Websites change, go away, and are taken down. In general, we understand that the Web is ephemeral and we’re okay with encountering the occasional 404. We can tell ourselves, “Hey, don’t worry about it. There are at least 542 million other cat pictures out there. I’ll find another one.” Sometimes though, you are linking to something important and it’s a huge bummer to lose the content at the other end of the link. Like when you’re reading a Supreme Court opinion and every other link you click on is dead.
The problem of missing linked content, or reference rot, is solvable though and we’ve taken a stab at it. Our solution is Perma.cc.
At Perma.cc, any author (you!) can input a URL for archiving. When you submit the URL to Perma.cc, Perma.cc will, in realtime, download the content at that URL and pass back to you a new URL (a “Perma.cc link”). You can then insert the new link into your scholarly paper, blog entry, or Supreme Court opinion. For example, if you’re referencing the Dole Kemp ’96 campaign site, you’ll give Perma.cc, dolekemp96.org, and Perma.cc will return http://perma.cc/0M9BDKrtCL6 to you for insertion into your publication.
Perma.cc is a big effort and we knew we’d be in over our heads if we tried to go it alone. So, we found some friends — 30 or so amazing partners that are helping us build the product and host the archived sites.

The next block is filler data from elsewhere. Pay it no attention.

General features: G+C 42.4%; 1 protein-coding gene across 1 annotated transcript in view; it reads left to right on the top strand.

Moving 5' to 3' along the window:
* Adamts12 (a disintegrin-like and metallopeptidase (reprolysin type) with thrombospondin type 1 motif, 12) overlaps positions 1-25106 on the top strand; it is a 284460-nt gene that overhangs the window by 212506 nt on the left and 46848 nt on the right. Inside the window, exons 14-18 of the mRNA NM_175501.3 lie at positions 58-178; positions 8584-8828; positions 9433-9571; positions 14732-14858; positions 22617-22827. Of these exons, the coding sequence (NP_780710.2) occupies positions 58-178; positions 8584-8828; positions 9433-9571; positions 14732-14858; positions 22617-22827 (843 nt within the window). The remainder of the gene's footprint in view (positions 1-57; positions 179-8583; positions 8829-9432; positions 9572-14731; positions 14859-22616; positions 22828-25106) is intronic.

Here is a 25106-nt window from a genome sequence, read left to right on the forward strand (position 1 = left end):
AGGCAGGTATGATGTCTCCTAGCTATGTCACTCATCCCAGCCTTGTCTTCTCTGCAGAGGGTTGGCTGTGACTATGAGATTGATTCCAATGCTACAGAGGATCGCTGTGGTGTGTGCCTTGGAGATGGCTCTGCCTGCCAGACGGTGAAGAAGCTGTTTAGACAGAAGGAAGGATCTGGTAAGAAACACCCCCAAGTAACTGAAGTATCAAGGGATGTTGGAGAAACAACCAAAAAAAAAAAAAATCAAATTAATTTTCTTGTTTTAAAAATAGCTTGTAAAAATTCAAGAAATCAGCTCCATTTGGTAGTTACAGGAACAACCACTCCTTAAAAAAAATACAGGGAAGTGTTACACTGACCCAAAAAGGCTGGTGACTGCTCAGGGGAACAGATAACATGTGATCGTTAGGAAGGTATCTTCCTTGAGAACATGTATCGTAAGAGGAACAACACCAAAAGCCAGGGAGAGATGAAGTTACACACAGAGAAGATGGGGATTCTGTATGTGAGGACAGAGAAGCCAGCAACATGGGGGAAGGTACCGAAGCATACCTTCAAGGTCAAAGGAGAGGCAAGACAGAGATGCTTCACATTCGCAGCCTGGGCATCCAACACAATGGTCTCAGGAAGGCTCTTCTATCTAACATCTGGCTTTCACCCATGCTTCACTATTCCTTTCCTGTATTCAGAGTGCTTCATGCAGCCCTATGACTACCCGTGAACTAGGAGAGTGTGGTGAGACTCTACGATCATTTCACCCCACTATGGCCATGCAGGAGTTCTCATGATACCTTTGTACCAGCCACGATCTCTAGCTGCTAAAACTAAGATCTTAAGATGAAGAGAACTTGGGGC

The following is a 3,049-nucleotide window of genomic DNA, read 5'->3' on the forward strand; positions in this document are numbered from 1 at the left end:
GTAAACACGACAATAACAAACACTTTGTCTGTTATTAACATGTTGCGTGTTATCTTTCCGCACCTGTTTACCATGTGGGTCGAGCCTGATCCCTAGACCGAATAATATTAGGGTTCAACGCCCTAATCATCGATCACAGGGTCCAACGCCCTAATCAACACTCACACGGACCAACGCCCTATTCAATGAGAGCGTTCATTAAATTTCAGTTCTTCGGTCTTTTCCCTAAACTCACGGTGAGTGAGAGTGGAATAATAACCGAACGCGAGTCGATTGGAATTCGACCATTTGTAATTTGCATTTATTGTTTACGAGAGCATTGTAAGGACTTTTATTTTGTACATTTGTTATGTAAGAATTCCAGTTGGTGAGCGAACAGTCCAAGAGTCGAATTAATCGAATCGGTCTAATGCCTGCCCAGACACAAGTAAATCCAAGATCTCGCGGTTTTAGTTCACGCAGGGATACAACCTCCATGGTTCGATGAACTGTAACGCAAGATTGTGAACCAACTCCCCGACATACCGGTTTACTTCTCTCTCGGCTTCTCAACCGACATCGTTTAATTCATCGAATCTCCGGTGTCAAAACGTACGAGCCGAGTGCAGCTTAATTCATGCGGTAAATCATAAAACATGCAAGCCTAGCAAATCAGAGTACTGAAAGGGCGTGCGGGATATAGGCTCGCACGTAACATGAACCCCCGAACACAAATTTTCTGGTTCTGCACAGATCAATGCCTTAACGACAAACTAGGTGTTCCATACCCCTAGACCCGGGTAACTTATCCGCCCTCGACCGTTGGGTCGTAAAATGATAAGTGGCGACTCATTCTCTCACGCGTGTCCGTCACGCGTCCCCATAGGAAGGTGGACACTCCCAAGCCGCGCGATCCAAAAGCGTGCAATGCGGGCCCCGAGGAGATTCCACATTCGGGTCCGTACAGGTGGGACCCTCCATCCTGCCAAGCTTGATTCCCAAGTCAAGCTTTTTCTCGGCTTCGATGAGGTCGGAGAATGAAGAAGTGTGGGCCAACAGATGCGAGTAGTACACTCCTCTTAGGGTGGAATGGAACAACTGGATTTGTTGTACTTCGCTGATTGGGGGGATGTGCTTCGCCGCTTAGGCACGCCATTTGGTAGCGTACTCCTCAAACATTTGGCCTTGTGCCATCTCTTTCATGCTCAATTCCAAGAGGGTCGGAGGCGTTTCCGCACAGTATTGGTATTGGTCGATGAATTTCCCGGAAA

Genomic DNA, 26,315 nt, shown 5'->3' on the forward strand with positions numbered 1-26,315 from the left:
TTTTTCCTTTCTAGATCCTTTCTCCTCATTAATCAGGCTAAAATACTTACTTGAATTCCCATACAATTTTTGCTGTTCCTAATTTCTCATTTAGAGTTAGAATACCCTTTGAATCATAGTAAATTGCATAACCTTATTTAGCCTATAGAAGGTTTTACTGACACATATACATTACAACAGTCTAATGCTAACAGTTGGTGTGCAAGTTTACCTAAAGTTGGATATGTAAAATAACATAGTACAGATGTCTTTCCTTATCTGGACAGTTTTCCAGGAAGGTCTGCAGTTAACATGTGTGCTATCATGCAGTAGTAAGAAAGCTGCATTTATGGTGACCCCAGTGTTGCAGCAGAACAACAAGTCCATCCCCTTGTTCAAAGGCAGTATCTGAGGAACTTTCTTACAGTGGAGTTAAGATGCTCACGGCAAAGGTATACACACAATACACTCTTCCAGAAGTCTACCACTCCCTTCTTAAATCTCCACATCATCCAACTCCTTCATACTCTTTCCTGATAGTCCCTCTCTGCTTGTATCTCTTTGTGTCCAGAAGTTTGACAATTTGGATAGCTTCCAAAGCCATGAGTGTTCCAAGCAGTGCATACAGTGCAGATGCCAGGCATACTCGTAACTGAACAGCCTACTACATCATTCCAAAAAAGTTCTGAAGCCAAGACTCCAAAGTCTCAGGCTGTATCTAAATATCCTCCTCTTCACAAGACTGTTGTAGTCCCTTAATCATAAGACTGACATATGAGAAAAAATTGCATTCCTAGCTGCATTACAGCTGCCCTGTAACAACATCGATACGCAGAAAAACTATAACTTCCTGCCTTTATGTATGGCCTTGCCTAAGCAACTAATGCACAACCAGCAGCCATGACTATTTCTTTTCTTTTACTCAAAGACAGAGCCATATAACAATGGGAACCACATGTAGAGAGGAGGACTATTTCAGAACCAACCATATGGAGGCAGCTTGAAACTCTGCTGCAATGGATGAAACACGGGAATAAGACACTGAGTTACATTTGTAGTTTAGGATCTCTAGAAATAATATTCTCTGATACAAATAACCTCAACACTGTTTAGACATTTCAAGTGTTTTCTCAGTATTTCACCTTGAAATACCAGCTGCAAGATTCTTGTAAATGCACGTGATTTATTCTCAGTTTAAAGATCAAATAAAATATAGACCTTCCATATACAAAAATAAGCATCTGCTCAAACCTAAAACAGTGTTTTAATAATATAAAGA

Libraries are ideal partners for Perma.cc. They are uniquely situated to battle reference rot — they’re trusted sources, they’re good at archiving, and they think on a long timescale.
This effort has been getting some coverage lately. Get started with the New York Times piece and give Jonathan Zittrain’s Marketplace Tech interview a listen.
As with all of the Lab’s work, our code is open and we’d love to have your help. So, mosey on over to GitHub, fork the repo, fix and enhance, and send us pull requests. Thank you.
This March, Sidsel Bech-Petersen a Library Transformer at Aarhus Public Libraries and I have proposed a session at South By Southwest Interactive. It’s called Library Machines, and essentially, it’s a discussion/workshop to explore new ideas and directions for libraries. It will be the spiritual sibling of last year’s Libraries: the Ultimate Playground.
During the Library Machines session, we’ll all go through a quick, “mad libs” style design exercise, and use that as a jumping off point for a larger discussion through the rest of the session.
1) If you’re going to be at SXSW, join us! this will be a discussion and making session, not a presentation